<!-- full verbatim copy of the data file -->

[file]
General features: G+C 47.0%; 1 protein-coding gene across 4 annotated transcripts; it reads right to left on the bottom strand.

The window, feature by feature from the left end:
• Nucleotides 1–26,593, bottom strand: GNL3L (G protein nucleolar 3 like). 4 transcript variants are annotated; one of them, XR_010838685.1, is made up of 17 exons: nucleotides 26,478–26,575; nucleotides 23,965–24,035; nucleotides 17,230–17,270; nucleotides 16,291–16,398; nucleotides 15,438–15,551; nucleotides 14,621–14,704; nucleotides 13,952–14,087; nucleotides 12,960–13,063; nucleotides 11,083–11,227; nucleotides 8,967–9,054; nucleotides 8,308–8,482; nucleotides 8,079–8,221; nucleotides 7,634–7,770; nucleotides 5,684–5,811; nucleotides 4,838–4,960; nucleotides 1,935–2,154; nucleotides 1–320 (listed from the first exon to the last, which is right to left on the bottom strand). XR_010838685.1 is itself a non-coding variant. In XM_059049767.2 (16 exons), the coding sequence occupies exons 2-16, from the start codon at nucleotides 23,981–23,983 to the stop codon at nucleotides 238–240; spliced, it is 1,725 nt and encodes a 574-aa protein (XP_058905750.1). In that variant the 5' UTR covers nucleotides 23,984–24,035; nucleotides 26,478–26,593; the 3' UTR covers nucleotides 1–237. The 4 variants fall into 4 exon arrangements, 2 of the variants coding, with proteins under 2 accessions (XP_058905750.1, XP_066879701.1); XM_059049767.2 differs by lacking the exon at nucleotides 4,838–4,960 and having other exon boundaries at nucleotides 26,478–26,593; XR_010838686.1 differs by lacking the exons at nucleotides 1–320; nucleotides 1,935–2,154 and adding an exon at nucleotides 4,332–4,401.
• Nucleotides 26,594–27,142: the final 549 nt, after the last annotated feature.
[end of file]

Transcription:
General features: G+C 47.0%; 1 protein-coding gene across 4 annotated transcripts; it reads right to left on the bottom strand.

The window, feature by feature from the left end:
• Nucleotides 1–26,593, bottom strand: GNL3L (G protein nucleolar 3 like). 4 transcript variants are annotated; one of them, XR_010838685.1, is made up of 17 exons: nucleotides 26,478–26,575; nucleotides 23,965–24,035; nucleotides 17,230–17,270; nucleotides 16,291–16,398; nucleotides 15,438–15,551; nucleotides 14,621–14,704; nucleotides 13,952–14,087; nucleotides 12,960–13,063; nucleotides 11,083–11,227; nucleotides 8,967–9,054; nucleotides 8,308–8,482; nucleotides 8,079–8,221; nucleotides 7,634–7,770; nucleotides 5,684–5,811; nucleotides 4,838–4,960; nucleotides 1,935–2,154; nucleotides 1–320 (listed from the first exon to the last, which is right to left on the bottom strand). XR_010838685.1 is itself a non-coding variant. In XM_059049767.2 (16 exons), the coding sequence occupies exons 2-16, from the start codon at nucleotides 23,981–23,983 to the stop codon at nucleotides 238–240; spliced, it is 1,725 nt and encodes a 574-aa protein (XP_058905750.1). In that variant the 5' UTR covers nucleotides 23,984–24,035; nucleotides 26,478–26,593; the 3' UTR covers nucleotides 1–237. The 4 variants fall into 4 exon arrangements, 2 of the variants coding, with proteins under 2 accessions (XP_058905750.1, XP_066879701.1); XM_059049767.2 differs by lacking the exon at nucleotides 4,838–4,960 and having other exon boundaries at nucleotides 26,478–26,593; XR_010838686.1 differs by lacking the exons at nucleotides 1–320; nucleotides 1,935–2,154 and adding an exon at nucleotides 4,332–4,401.
• Nucleotides 26,594–27,142: the final 549 nt, after the last annotated feature.